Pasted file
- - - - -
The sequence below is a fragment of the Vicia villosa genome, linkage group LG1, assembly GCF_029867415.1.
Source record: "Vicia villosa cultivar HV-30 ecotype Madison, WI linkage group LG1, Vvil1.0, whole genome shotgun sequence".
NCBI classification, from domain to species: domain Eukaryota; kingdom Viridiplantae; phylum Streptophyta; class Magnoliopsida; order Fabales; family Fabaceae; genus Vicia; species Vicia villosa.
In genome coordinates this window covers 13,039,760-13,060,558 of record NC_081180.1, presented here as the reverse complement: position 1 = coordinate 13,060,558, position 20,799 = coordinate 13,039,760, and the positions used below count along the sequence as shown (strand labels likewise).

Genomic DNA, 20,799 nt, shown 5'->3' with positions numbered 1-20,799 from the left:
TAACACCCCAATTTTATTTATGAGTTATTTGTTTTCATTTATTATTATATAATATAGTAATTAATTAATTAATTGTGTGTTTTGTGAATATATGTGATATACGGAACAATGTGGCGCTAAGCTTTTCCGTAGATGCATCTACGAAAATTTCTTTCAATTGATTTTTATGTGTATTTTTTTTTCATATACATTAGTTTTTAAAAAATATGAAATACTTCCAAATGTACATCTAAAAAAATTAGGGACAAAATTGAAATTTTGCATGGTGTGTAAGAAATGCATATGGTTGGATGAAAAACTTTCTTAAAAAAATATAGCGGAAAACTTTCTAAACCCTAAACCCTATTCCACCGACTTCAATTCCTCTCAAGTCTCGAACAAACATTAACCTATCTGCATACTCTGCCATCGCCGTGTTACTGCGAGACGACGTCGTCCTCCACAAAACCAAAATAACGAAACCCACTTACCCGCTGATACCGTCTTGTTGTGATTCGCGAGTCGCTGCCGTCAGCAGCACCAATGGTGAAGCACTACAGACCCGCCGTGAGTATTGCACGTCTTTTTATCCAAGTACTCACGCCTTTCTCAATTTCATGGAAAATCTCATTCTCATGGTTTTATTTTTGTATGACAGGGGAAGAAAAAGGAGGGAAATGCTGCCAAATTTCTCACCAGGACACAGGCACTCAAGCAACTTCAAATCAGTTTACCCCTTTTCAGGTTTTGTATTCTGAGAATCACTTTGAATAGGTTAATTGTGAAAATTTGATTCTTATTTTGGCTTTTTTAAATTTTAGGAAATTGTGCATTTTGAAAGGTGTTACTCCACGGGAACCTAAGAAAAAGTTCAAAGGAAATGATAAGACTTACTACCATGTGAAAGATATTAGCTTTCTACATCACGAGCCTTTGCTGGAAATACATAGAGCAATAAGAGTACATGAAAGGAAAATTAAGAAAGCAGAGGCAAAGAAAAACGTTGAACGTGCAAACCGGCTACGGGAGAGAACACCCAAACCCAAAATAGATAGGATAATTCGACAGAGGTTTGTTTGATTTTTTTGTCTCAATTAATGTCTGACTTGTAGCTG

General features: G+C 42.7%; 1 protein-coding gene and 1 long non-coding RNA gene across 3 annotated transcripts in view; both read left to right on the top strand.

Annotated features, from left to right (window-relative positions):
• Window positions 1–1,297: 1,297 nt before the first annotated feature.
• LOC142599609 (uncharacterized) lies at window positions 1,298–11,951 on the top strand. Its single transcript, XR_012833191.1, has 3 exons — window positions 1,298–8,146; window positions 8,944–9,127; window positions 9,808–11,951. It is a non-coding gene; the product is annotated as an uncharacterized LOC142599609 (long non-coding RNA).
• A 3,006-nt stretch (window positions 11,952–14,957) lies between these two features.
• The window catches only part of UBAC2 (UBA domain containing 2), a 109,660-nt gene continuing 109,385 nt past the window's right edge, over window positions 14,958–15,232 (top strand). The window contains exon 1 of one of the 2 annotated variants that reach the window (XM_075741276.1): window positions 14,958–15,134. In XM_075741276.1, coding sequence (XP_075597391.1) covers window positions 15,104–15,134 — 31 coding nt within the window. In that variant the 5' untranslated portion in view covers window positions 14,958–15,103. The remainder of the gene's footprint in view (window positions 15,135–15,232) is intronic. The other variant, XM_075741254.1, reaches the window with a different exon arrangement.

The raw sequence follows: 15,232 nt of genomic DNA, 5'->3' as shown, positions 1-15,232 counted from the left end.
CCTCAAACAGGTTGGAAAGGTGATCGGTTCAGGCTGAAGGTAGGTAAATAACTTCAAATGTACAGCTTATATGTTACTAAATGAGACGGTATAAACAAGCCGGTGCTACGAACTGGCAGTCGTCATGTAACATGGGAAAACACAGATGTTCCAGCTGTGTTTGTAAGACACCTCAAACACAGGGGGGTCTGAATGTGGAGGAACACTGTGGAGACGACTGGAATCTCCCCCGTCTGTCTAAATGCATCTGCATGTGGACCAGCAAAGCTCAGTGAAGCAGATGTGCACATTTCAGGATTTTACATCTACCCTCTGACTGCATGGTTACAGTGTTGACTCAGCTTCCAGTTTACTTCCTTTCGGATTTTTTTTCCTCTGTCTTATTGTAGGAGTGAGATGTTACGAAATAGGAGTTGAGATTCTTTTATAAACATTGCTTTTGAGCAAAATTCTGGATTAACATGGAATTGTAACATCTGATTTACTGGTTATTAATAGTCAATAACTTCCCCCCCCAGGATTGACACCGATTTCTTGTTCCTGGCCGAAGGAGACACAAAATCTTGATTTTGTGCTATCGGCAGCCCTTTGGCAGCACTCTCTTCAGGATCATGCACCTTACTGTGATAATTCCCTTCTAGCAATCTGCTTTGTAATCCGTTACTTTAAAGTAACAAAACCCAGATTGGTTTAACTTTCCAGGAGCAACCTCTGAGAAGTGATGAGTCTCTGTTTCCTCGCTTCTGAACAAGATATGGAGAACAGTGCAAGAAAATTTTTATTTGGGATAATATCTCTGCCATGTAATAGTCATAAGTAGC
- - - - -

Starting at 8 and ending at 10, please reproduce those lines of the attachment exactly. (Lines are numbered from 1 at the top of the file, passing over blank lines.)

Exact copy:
Annotated features, from left to right (window-relative positions):
• Window positions 1–1,297: 1,297 nt before the first annotated feature.
• LOC142599609 (uncharacterized) lies at window positions 1,298–11,951 on the top strand. Its single transcript, XR_012833191.1, has 3 exons — window positions 1,298–8,146; window positions 8,944–9,127; window positions 9,808–11,951. It is a non-coding gene; the product is annotated as an uncharacterized LOC142599609 (long non-coding RNA).